It is no accident that the Chinese Communist party has made the study of China’s “century of humiliation” central to their country’s education system. The goal is to legitimise one-party rule, by drumming home the message that the 100 years of indignity only ended with the triumph of the communist party in 1949. Now, it is claimed, it falls to the party to continue the “great rejuvenation of the Chinese people” — as defined by President Xi Jinping.

This sense of historical grievance potentially makes China a dangerous international actor. It justifies the claim that the People’s Republic has the right to invade Taiwan, to “reunify” it with the mainland, erasing another alleged humiliation.

After missing the point completely, Rachman passes on to the United States. He does not understand that during the Obama presidency the nation was humiliated by Russia, by Iran and by other countries. The American people elected Donald Trump because they saw in him someone who would not stand by while America was diminished and demeaned in the world arena:

But narratives of national humiliation are not confined to authoritarian or semi-authoritarian countries like China and Russia. Similar claims were central to Donald Trump’s 2016 presidential campaign, with his repeated insistence that: “The world is laughing at us”, and his promise: “I alone can fix it.” Yet, very often, these alleged humiliations are imaginary. Whatever Mr Trump said or believed, the world was not, in fact, “laughing at America” because of the size of its trade deficit or because of the Iran nuclear deal (two favourite Trumpian targets).

In fact, the world was laughing at America for its pathetic sellout to Iran. Obviously, nations that want to compete against America, especially the weak sisters of Western Europe, are happy to side with Iran against America. But, the cowardly Obama withdrew ignominiously from  Iraq. He withdrew from Syria and let ISIS metastasize. He allowed American sailors to be humiliated by the government of Iran, and thanked the government for treating them so well. He sold out to the Muslim Brotherhood in Egypt and made a complete mess of Libya. We could go on. 

When Obama arrived for his last trip to China the government refused to roll out an off ramp to help him exit his plane. No such derogation when Trump went to Beijing. When Obama traveled to Riyadh for the last time he was greeted by the mayor of Riyadh. When Trump first went there he was greeted by the nation’s king.

Shockingly, the Financial Times foreign policy columnist has no real sense of foreign policy. Instead, he prescribes therapy. You thought I was kidding. I wasn’t:

Finally, it is worth doing what psychologists call “reframing” the issue. Others call it “thinking positive”. There are aspects of Brexit that Britain can be proud of. The deadlock in parliament is an impressive example of democracy in action, involving fierce debate, checks and balances and the rule of law. Presidents Xi and Putin may get 99 per cent approval for their proposals in rubber-stamp parliaments.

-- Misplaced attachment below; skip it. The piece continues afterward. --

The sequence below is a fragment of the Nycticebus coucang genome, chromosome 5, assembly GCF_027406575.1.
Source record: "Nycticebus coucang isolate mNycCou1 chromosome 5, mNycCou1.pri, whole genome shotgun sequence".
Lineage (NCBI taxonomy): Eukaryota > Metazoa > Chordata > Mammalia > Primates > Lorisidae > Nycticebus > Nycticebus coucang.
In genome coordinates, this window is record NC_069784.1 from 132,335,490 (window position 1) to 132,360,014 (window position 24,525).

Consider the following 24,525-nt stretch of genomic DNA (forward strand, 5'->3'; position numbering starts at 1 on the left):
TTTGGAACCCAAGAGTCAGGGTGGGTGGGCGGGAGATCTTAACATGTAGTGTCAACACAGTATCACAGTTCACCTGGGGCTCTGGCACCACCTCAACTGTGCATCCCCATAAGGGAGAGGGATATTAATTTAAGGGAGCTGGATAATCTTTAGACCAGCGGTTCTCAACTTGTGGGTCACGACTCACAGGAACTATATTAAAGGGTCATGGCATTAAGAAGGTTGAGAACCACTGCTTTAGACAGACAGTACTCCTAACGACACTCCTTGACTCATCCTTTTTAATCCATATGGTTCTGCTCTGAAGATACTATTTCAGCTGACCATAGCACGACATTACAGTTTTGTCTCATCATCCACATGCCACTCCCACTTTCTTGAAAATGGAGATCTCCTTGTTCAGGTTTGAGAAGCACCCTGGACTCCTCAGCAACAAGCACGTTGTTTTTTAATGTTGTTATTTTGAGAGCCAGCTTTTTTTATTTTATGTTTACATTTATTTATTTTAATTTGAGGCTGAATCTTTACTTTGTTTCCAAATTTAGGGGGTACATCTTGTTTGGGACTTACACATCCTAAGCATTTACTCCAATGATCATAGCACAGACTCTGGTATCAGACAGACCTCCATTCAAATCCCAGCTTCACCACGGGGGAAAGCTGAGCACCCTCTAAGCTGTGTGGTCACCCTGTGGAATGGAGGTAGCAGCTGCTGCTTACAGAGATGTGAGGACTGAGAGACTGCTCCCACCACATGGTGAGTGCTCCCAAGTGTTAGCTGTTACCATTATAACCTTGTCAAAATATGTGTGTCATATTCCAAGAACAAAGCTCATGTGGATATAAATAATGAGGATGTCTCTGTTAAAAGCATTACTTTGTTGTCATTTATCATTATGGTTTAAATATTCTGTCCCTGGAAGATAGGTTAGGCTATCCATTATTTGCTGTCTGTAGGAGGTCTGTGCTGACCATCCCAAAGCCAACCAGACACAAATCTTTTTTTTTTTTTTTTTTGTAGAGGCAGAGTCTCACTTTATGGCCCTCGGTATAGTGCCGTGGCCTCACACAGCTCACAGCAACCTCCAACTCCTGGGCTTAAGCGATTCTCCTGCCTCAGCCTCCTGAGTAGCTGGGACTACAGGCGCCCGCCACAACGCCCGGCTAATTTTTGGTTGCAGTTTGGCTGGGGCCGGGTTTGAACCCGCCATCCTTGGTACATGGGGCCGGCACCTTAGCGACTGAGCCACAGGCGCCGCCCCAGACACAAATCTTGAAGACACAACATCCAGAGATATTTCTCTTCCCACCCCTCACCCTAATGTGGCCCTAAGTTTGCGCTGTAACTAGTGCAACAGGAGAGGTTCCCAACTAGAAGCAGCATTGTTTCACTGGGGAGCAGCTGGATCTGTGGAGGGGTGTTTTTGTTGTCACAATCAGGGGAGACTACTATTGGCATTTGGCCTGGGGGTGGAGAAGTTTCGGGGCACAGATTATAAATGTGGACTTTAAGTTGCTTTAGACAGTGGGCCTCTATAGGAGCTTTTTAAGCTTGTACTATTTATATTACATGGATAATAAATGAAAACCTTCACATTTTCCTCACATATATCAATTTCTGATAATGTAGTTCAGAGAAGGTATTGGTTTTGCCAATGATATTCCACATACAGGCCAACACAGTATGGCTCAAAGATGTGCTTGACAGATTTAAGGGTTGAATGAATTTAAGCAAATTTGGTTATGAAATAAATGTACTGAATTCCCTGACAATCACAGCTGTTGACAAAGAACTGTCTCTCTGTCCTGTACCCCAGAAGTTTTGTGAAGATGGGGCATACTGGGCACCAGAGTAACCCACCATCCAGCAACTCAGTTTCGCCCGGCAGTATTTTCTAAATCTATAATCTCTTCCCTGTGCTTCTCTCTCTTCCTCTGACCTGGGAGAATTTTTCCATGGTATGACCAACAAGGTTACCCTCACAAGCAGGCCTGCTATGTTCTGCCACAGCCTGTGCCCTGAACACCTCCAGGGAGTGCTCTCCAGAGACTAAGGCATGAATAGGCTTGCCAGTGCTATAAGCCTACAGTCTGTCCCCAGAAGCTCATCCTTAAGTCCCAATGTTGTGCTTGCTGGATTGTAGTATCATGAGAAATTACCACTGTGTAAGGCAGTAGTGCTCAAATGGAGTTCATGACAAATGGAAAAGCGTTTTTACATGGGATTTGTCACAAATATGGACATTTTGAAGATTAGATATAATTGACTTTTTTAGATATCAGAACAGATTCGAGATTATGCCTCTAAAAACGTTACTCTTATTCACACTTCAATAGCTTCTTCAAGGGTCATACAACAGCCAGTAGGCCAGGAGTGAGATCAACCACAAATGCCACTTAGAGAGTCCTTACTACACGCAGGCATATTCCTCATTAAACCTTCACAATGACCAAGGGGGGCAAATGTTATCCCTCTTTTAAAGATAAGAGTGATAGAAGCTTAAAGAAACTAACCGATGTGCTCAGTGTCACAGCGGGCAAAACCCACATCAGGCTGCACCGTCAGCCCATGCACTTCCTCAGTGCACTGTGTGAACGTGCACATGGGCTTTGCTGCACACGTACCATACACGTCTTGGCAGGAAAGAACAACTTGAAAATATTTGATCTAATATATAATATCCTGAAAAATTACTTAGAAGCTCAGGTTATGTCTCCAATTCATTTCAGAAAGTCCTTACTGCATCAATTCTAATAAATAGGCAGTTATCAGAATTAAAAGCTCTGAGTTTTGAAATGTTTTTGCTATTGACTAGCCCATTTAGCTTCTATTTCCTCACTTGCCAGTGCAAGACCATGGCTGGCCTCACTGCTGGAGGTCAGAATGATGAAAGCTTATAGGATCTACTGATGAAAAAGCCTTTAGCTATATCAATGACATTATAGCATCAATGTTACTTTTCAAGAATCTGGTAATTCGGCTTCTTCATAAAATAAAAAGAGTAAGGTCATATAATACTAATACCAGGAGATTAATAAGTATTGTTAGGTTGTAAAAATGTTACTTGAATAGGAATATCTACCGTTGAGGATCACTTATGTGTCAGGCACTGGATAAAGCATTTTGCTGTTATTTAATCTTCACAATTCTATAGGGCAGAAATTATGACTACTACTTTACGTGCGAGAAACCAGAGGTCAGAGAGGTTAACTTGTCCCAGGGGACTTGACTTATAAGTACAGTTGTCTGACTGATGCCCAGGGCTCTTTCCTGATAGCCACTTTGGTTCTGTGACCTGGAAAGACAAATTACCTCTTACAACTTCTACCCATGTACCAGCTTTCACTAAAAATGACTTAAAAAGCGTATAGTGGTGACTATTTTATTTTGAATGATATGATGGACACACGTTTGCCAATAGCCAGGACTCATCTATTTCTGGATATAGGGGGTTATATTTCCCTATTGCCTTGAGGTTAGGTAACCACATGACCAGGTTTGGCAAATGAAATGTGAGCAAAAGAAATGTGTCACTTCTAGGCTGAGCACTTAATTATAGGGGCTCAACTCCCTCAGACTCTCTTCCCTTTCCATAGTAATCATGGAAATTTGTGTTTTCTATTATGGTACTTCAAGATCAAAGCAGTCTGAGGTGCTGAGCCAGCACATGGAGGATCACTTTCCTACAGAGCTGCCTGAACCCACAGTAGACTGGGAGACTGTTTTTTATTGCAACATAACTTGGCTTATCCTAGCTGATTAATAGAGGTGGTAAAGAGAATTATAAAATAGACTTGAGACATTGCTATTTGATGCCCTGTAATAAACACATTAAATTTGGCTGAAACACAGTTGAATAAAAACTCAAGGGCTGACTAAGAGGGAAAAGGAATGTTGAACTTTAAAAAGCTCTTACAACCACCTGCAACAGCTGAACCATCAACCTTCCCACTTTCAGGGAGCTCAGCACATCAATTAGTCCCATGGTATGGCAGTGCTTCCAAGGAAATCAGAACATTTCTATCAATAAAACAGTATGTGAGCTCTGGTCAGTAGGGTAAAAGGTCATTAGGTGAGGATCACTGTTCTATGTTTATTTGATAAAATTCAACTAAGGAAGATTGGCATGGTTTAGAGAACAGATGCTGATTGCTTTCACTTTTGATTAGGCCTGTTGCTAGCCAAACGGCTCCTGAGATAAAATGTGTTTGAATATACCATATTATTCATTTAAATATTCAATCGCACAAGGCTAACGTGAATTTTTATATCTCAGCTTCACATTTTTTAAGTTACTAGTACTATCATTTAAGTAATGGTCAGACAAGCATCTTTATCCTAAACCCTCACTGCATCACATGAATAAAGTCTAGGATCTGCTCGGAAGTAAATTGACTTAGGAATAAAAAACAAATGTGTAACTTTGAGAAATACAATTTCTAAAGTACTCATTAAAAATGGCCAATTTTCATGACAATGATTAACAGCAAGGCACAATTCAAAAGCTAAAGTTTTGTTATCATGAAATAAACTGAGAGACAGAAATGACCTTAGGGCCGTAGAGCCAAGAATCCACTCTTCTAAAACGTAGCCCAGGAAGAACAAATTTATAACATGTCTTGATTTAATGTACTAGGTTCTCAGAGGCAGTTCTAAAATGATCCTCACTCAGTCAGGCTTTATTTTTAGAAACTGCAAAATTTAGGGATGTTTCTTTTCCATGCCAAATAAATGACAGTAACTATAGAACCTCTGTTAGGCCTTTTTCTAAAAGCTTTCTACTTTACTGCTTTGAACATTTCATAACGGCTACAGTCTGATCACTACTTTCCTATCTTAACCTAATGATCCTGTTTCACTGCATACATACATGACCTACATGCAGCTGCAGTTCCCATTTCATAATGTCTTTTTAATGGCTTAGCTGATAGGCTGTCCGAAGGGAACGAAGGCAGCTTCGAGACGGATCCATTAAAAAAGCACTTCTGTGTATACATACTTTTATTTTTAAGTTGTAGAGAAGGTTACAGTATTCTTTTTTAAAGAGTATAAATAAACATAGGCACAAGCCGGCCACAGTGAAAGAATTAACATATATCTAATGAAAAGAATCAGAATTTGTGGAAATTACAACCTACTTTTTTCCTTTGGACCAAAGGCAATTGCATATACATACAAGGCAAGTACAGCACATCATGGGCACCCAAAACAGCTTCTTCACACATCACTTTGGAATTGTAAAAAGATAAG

Great Britain is being humiliated on the world stage. Its politics are a shambles. Borrowing from cognitive therapy, Rachman suggests looking at the bright side of things, even if there is no bright side: that a dysfunctional political system shows democracy in action. In truth, when the rest of the world looks at democracy in action, in Great Britain and America, they do not want to try it at home.


Ares Olympus said...

Stuart: An emotion is trying to tell you something about your circumstances. You can either decipher the message and deal with the situation… or you can shut down the emotion with pills or mental gymnastics.

I'd agree with this partially. Like Kahneman's book "Fast thinking, slow thinking" says we have two ways of thinking, the first tends to be reactive and unconscious and often dependent upon defense mechanisms we first discovered at a young age, before our self-awareness enabled us other options. And the second "mental gymnastics" apparently allows you to step back from your immediate discomfort and look at the bigger picture and decide "this too shall pass" or if you have some control, what actions might help the most in the long run.

Like aging for instance is a potentially humiliating thing, when the vanities of youth have failed to produce all the fruit it promised, you have a choice to try to double down on what always worked before, or look at things from a different perspective that includes more external self-awareness of your rather ordinary predicament to everyone else. Do we comb over our balding top and feel humiliation on windy days, or do we swallow our vanity, and buzz it all off with some dignity left?

trigger warning said...

defense mechanism: a mental process (e.g., repression or projection) initiated, typically unconsciously, to avoid conscious conflict or anxiety.

"This book presents my current understanding of judgment and decision making..."
--- D Kahneman, Thinking, Fast and Slow, p. 4

You even got the title wrong. :-D

Daniel Kahneman is laughing at you, Ares. So am I. Read the book.

UbuMaccabee said...

Being a slow and inexorable accommodation to slavery, Leftism does not believe in humiliation. Humiliation in politics assumes a state of liberty and autonomy has been lost. Leftism doesn't just reject the value of the thing lost, it actively removes all traces of memory and recollection of the event. Soon, the event cannot be recalled. Leftism is the rejection of memory; it is inherently ahistorical. People are just plastic, and can be remolded to any necessary ideology, and England is about 49% gone. Truth is never a leftist value.

Many novels capture the chaos of leftism (Dostoevsky is the master), but the last Fargo season 3 really nails it. V.M. Vargas is as clear a picture as exists of the nature of lying, and the direct line between lying and evil. Lying leads to chaos and chaos to evil.

Sam L. said...

May and the Parliament have refused to do as their voters told them to do. This will not end well for May and the MPs. The EU itself, I expect to have a bad outcome. As I understand it, and I admit I don't, EU representatives are not directly elected by the populace, and that results in no responsibility to them.

Ubu, Leftism destroys the old books and knowledge and persecutes those who still remember them. We must fight back.

Anonymous said...

Aren't some thinkers confusing a bunch of politicians with an entire nation? Elections are ahead, these will be elections for the Europarliament and paradox supreme, Brexiteer Nigel Farage is expected to win big.

Anonymous said...

Thank god Ares is back. Deep insight about shit he doesn’t understand. Missed.

Always wanted an analysis of the volume of HET comments before and after Ares Olympus.

Wager on the over-under?